I proposed here in summer of 2015 that fledgling presidential candidate Donald Trump was a trickster “who churns the ages.”
And that America was advancing to a new era of light and shadow driven by anthropology more than history: “History will follow, but at the moment, we face a 70-year transition. It is or will be, when all is said and done, a classic study for those students of generational history: We are almost at the turning. Something just ahead, almost at hand, just on the horizon.”
This was the same period when former Texas Gov. Rick Perry called Trump’s campaign “a cancer to conservatism” that “must be discarded.”
Perry is now, of course, secretary of energy and Trump is now president.
There is a tendency in these 60 to 70 year political turnings to see conflagration, even armageddon, but in the end what occurs is a falling away of the way things were and a yielding to the awakening of new things.
The new awakening will be compensation; when a door is closed a window opens. And already we can see new forms and political norms beginning to take shape in America.
“Going Around Trump, governors Embark on Their Own Diplomatic Missions,” declares the headline in The New York Times on Sunday.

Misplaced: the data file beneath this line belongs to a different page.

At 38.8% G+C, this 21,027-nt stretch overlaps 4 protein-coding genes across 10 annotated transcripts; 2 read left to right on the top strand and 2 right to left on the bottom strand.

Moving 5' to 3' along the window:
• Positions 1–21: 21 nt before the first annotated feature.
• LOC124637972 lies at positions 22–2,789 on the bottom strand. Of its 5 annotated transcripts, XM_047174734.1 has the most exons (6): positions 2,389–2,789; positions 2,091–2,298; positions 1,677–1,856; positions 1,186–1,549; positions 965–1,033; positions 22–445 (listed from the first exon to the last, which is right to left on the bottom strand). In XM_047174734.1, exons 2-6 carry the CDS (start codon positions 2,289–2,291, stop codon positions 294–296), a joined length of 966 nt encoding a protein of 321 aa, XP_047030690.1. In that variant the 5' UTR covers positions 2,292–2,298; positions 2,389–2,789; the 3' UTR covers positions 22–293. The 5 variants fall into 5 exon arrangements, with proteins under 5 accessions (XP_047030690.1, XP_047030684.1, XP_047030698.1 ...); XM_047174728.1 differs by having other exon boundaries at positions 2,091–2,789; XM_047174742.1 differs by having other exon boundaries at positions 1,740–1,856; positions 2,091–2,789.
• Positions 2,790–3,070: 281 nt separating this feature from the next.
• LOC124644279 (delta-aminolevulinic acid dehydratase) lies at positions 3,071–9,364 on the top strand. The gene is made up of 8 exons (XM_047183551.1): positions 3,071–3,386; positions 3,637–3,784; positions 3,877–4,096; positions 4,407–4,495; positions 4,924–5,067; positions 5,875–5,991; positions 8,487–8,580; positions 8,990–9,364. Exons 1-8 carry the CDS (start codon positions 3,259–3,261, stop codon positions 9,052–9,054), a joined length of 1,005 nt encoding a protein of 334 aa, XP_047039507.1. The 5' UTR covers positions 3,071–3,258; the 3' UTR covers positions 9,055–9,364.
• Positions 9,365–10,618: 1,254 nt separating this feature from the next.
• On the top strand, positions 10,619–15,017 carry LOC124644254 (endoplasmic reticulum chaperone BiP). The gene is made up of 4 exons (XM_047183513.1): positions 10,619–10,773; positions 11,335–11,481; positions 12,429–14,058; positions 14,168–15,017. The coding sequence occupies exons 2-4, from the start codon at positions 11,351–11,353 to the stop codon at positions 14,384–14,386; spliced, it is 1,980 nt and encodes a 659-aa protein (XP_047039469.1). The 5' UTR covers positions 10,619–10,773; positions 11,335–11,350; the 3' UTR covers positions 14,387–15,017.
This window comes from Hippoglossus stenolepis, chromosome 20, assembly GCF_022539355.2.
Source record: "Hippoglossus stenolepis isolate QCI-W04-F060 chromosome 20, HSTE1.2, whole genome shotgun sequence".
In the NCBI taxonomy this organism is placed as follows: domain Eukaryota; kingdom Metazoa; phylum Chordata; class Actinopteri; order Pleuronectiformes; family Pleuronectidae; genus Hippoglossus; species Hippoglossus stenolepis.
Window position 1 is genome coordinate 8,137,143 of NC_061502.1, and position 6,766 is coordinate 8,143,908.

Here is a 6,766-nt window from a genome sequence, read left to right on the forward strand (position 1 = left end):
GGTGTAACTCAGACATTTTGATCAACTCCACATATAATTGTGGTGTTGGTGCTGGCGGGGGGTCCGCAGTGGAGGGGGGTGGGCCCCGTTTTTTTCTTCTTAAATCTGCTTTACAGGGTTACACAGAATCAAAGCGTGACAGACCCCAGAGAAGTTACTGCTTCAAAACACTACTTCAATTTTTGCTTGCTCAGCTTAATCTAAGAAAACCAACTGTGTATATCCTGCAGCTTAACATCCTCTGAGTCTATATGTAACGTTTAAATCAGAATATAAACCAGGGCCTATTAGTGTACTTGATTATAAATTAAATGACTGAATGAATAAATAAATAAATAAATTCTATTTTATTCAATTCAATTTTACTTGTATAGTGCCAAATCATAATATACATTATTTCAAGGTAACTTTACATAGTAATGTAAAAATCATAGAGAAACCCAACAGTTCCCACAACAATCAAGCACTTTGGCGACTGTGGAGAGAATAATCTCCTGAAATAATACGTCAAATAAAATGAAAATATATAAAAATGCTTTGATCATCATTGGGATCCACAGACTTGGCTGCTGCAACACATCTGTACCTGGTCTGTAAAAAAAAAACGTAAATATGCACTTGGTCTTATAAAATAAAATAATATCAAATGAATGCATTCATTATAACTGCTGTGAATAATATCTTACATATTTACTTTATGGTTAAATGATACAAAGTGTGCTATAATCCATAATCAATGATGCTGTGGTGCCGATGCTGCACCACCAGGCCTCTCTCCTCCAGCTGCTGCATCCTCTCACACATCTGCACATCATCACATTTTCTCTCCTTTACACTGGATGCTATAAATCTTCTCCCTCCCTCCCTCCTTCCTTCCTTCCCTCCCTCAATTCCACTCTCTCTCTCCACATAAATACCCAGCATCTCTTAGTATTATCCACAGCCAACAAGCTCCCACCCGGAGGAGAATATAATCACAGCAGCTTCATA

Under the Trump administration, Alexander Burns reports, “Leadership at the state level has taken on an increasingly global dimension, as governors assert themselves in areas where they view Mr. Trump as abandoning the typical priorities of the federal government. They have forged partnerships across state and party lines to offset administration policies they see as harmful to the constituencies.”
To get a rough guess of what lies ahead it might work to go back and read the works of Frederick Jackson Turner. Turner was best known for his essay The Significance of the Frontier in American History published in 1893.
He saw the United States changing in time as immigrants made their way from the east across North America’s mountains and deserts,…